Screening Log #21: The Woman (2011)

Written by Lucky McKee, based on the novel by Jack Ketchum
Directed by Lucky McKee
Starring Sean Bridgers, Angela Bettis, and Polyanna McIntosh

 

Horror by way of Todd Solondz, Lucky McKee’s The Woman is as viciously subversive as it is viscerally gory. Co-penned with horror author Jack Ketchum, the film details what transpires when successful country lawyer Chris Cleek, Sean Bridgers, stumbles upon a lone feral woman bathing in the wilderness. Cleek, naturally, decides that this powerfully natural figure of femininity must be captured, brought to his house, imprisoned, and “civilized”. The titular Woman, played with primal fierceness by Polyanna McIntosh, is filthy, black-toothed, unable to speak in anything other than growls and hissed mono-syllabic words. The conquering male figure ambushes the Woman and strings her up in his fruit cellar, which he’s enlisted his whole family, almost, in cleaning up.

At first glance there is something askew with the Cleeks; seen at a barbecue, the members are atomized, cocooned in private, barely perceptible, issues. Despite this immediate sense of unease, the Cleek family seem to be quintessentially American: moody teen daughter, son playing basketball and seeking to satisfy a pleasantly demanding father, young daughter doted on by her mother, licking batter from the beater of a hand-mixer. The interruption provided by the Woman’s entrance quickly ruptures any sense of normalcy that may have existed. The son’s, Brian, cruel tendencies hinted at in an incident where he maliciously revenges a free-throw contest lost, bloom in tandem with shockingly cruel adolescent desires; the daughter acts strangely at school, wears baggy clothes and is feared to be pregnant by an observant teacher. Chris’ cheerfully domineering behaviour shades farther from genial father toward misogynistic sociopath; he leads the family in a completely dehumanizing process of “civilizing” the Woman, feeding her oatmeal on the floor, cleaning her with a high-pressure water cleaner, and, eventually, having his way with her sexually after leaving his wife in bed.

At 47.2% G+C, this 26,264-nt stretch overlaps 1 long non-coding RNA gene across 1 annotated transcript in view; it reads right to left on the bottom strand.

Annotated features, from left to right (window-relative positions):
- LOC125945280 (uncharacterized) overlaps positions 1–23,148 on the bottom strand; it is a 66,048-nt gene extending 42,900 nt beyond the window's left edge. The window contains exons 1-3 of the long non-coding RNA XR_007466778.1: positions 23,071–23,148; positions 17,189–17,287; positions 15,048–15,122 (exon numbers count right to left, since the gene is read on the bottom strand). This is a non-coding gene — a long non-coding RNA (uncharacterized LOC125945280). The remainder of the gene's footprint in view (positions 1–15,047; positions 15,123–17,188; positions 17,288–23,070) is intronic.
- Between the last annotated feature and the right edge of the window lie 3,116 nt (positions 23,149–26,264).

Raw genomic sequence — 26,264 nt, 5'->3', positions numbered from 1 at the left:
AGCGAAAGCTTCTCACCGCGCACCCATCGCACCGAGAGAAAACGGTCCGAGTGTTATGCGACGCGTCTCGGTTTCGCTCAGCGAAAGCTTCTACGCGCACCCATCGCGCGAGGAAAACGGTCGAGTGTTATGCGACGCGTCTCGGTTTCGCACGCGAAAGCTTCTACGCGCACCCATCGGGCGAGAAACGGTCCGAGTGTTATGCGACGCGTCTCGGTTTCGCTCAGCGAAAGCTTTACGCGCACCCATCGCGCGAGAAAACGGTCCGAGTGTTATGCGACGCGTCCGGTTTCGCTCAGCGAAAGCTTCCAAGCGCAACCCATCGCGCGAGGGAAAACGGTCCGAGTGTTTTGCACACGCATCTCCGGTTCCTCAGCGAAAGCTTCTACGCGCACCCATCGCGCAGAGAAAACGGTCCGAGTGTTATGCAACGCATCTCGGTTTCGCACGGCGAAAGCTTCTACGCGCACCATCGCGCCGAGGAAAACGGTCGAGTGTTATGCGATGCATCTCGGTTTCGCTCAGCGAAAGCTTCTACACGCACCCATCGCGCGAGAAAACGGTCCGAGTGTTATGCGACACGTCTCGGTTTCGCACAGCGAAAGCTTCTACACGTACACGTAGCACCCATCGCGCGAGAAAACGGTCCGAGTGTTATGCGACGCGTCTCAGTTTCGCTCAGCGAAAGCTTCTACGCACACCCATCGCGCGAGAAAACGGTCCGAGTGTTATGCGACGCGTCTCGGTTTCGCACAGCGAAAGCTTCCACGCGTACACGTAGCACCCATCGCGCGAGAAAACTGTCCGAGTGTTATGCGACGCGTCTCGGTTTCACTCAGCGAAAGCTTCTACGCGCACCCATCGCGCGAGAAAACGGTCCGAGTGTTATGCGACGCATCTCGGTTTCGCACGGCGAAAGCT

These acts of civilization quickly become the opposite of that, a process by which Chris subjugates the Woman – capitalized cannily to connote, perhaps, larger allegorical relevancies – under his authoritarian control. The “normal” institution of the nuclear family becomes an arena in which the natural order is perverted and exploited. The Woman’s treatment in captivity manifests the abuse suffered by Chris’ wife, Belle, Angela Bettis, perhaps less physically apparent, but no less damaging. The film even gestures toward an insinuation that the daughter’s, Peggy, pregnancy may be the result of incestuous abuse. The nuclear family deconstructs itself through the corrupt influence of a perverse patriarchal order.

The film climaxes in a dizzying – literally, as the camera circles Chris and Peggy, its lens fish-eyed to distort the already disorienting action of the camera – culmination, as the film side-steps certain tropes, leaving enough latitude for the viewer to participate in the narrative actively, while bloodily embracing others. Ending with the nuclear family radically redefined, The Woman, like McKee’s May, earns its, perhaps, over-reaching ending through deftly simple story-telling that invests the audience in not only the characters of the film, but their larger contexts.

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